Owen found four schools where the teachers were enthusiastic about the competition, as it fitted in with various curriculum requirements.

Local foods investigated

There was much enthusiasm from the children, too, and the exercise prompted them to investigate local foods. Some bought carrots from farm shops and supermarkets and compared them in blind tastings. Another visited a local smokehouse. Classes also visited the hotel and worked with the chef to create home-made pizzas.

"They also did market research among other children about what they'd like to eat and with parents on what they'd pay - for instance, would they pay more for organic food for their children?" says Owen. "The amazing thing is, the winning menu doesn't have a chip in sight. In fact, there's nothing deep-fried on there."

Instead, the children's menu now in operation at Rufflets features starters such as Bugs Bunny's sweet and creamy local carrot soup and Captain Hook's smoked haddock quiche made with locally smoked haddock and Fife eggs. Main courses include mermaid's fish pie - fresh locally caught fish topped with creamy Fife potato - and Scottish lamb curry, a mild curry with coriander and served with rice and a naan. Layered crêpes with seasonal berries sit alongside dark and light chocolate mousse in the dessert section. The menu card itself is designed by the children and features drawings of food and incorporates facts such as "the carrots used in this soup came from about five miles away".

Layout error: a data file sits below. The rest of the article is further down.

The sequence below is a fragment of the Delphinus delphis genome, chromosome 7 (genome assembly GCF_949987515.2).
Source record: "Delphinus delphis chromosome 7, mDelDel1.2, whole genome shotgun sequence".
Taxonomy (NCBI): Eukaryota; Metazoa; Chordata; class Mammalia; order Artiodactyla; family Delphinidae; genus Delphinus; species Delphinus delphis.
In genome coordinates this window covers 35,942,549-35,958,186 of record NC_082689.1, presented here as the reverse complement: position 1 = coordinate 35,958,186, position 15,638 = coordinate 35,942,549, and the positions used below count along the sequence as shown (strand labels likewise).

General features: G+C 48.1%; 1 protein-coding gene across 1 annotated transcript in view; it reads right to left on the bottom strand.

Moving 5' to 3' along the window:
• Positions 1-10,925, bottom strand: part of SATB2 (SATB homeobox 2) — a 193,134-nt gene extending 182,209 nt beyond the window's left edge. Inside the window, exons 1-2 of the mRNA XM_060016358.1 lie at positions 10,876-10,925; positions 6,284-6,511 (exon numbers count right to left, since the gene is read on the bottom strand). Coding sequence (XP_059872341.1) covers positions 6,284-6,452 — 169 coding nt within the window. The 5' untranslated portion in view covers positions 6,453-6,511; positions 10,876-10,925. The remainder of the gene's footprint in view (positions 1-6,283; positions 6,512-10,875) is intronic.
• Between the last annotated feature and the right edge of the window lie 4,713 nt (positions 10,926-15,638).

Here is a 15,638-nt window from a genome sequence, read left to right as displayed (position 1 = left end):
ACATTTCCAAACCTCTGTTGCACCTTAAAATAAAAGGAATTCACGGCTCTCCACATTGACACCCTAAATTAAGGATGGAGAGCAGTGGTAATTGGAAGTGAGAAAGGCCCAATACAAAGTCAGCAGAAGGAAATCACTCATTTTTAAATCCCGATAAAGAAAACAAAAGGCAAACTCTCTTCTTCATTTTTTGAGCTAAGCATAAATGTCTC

As a result, Owen has seen uptake of the children's menu increase by 9.5% since the introduction of the winning menu just after Easter. Additionally, he has found that more children are being adventurous and trying dishes from the main menu.

Offering healthy option

Health is obviously still high on the agenda when it comes to children's food. Research conducted by Beacon, a purchasing organisation for independent operators, indicates that operators are taking measures to address the issues raised about the health of meals eaten by children outside the home. More than half of the operators questioned said they already offer healthy options for children on the menu, and 27% of those who don't are looking to introduce them.

Spirit Group, the managed house division of Punch Taverns, has responded to the issue of health and children's eating by launching a new children's menu at its Wacky Warehouse venues.

"We take our responsibilities to healthy eating seriously," says head of food Paul Farr. "It is why we have put renewed efforts into improving our menus from a nutritional point of view." The group has reduced the fat and salt content of all the main courses, provided gluten-free meals and flagged up a nutritional table on the menu.